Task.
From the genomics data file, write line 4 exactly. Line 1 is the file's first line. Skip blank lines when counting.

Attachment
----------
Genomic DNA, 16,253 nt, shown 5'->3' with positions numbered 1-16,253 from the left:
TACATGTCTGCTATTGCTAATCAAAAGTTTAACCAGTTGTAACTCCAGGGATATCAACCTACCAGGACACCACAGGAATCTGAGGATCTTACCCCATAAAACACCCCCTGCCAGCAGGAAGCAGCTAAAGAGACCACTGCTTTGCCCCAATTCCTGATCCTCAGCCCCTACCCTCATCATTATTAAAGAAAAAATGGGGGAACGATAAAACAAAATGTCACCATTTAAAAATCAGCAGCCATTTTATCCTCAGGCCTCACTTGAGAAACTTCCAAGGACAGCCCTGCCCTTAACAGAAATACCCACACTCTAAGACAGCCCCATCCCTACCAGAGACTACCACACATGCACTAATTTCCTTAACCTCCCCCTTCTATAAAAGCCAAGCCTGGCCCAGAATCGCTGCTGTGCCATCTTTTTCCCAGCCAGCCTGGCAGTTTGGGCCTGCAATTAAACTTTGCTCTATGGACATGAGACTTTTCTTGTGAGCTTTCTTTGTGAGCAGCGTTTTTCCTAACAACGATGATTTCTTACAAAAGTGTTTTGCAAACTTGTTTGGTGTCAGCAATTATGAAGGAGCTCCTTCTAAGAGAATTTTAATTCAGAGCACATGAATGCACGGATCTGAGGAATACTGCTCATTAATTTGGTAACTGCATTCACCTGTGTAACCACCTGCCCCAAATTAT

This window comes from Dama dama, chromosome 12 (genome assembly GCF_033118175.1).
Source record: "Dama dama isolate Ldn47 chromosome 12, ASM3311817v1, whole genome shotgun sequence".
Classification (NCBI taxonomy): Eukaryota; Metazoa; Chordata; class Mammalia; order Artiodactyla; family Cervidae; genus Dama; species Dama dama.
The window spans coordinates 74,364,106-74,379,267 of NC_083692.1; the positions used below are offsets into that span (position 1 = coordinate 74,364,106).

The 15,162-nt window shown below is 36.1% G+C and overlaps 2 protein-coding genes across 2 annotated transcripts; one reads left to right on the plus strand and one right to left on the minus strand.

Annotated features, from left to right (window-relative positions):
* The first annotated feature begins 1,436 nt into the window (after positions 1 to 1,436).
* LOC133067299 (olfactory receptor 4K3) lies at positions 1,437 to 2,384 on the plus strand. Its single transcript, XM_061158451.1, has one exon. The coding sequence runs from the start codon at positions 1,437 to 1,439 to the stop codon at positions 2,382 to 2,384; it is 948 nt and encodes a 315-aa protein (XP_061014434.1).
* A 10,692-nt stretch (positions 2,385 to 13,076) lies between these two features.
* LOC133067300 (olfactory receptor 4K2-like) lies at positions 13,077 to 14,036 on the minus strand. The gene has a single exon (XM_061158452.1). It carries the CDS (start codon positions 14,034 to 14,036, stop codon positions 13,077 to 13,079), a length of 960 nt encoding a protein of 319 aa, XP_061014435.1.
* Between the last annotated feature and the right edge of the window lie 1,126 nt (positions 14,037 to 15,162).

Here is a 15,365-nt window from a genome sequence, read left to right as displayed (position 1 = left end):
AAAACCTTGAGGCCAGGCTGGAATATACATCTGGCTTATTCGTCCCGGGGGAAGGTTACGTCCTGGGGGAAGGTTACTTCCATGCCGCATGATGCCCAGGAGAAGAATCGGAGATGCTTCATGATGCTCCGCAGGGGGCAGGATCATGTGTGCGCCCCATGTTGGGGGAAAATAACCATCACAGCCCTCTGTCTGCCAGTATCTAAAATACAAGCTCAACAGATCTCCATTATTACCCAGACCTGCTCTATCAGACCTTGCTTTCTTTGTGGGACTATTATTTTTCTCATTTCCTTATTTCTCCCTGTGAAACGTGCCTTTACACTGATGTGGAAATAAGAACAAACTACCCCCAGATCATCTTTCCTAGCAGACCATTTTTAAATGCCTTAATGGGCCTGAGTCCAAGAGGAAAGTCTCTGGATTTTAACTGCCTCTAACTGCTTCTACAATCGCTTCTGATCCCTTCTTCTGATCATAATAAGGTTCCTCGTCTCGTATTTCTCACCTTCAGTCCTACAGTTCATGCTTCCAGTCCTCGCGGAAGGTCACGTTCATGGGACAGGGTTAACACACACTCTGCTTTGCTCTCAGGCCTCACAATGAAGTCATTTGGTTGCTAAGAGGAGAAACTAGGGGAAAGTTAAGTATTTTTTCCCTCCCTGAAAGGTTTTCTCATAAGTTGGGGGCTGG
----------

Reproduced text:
Source record: "Dama dama isolate Ldn47 chromosome 12, ASM3311817v1, whole genome shotgun sequence".